The Wall Street Journal (WSJ) recently published a story, Protecting Your Bucket, about financial radio talk show host Raymond Lucia being persecuted by the Securities and Exchange Commission (SEC) for giving bad investment advice. WSJ community contributor Mike Hogan comments on the story in this guest post. – Mark
The element that’s missing from this story or SEC allegations is the part where Lucia gets a commission or kickback from promoting a particular investment vehicle — well, like your average stockbroker does legally. He is promoting a money management methodology monetized by his books and management services.
So he likes non-traded real estate investment trusts (REITs). PIMCO’s Bill Gross likes bonds. He called T-bills wrong last year. So what?
Lucia used the wrong number for inflation? Then Greenspan and Bernacke should be in prison because no one has more fanciful and politicized econometric data for the past 40 years than federal government bureaus across the acronym spectrum. They started cooking the numbers to dampen their Cost of Living Adjustment (COLA) obligations for entitlement programs in the late ’70s and Katie bar the door. Hey, did you know that inflation is only 2% right now? Right. And unemployment fell to 8.2% last week. And the operator of the biggest Ponzi scheme ever created? The Social Security Administration.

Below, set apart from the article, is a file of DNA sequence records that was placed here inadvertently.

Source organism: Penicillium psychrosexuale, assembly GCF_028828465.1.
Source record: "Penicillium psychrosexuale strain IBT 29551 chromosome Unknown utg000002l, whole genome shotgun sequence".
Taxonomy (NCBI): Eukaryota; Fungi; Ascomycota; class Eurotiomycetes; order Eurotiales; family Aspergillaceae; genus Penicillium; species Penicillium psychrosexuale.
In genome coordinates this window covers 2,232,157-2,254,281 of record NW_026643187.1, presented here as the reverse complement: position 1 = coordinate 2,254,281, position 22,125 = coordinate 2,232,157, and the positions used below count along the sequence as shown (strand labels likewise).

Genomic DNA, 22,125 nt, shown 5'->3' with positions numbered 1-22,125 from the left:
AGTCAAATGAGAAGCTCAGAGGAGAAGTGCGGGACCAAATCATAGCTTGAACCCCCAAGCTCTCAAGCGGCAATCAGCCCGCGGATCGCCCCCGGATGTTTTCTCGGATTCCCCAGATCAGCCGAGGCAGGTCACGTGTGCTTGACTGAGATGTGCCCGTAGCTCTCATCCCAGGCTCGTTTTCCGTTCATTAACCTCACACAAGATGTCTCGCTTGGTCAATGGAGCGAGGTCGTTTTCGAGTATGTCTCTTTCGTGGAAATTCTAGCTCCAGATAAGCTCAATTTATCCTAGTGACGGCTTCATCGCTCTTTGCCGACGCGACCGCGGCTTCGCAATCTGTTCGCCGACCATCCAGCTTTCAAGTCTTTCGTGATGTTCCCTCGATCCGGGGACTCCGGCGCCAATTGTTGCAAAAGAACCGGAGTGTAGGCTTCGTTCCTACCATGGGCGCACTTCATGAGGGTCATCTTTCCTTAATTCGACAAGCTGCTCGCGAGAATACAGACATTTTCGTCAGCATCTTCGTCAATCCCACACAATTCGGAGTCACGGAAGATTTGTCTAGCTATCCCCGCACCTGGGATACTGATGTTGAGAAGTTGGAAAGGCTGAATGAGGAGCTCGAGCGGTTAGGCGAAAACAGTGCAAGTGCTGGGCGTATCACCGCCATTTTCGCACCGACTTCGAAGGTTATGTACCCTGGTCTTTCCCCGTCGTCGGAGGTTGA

If you want to wallow in malfeasance and plain old incompetence, pick a government bureau, any bureau. That used to be the appropriate object of Fourth Estate scrutiny. The $1 trillion a year “official” deficit for each of the past five years is really $5 trillion annually when the unfunded off-budget liabilities are included on a Generally Accepted Accounting Principles (GAAP) basis. Of course, without a federal budget for the past three years, they don’t really exist, do they?
Here’s a question for the SEC: Who stole more money from dear old Ms. Beyers’ pension fund and her kids and grandkids with a single swipe of the pen yesterday? Lucia or Bernacke?
[Note] Federal Reserve Chairman Ben Bernanke announced the prior day that he would print $40b each month to buy bonds backed by housing mortgages. – Mark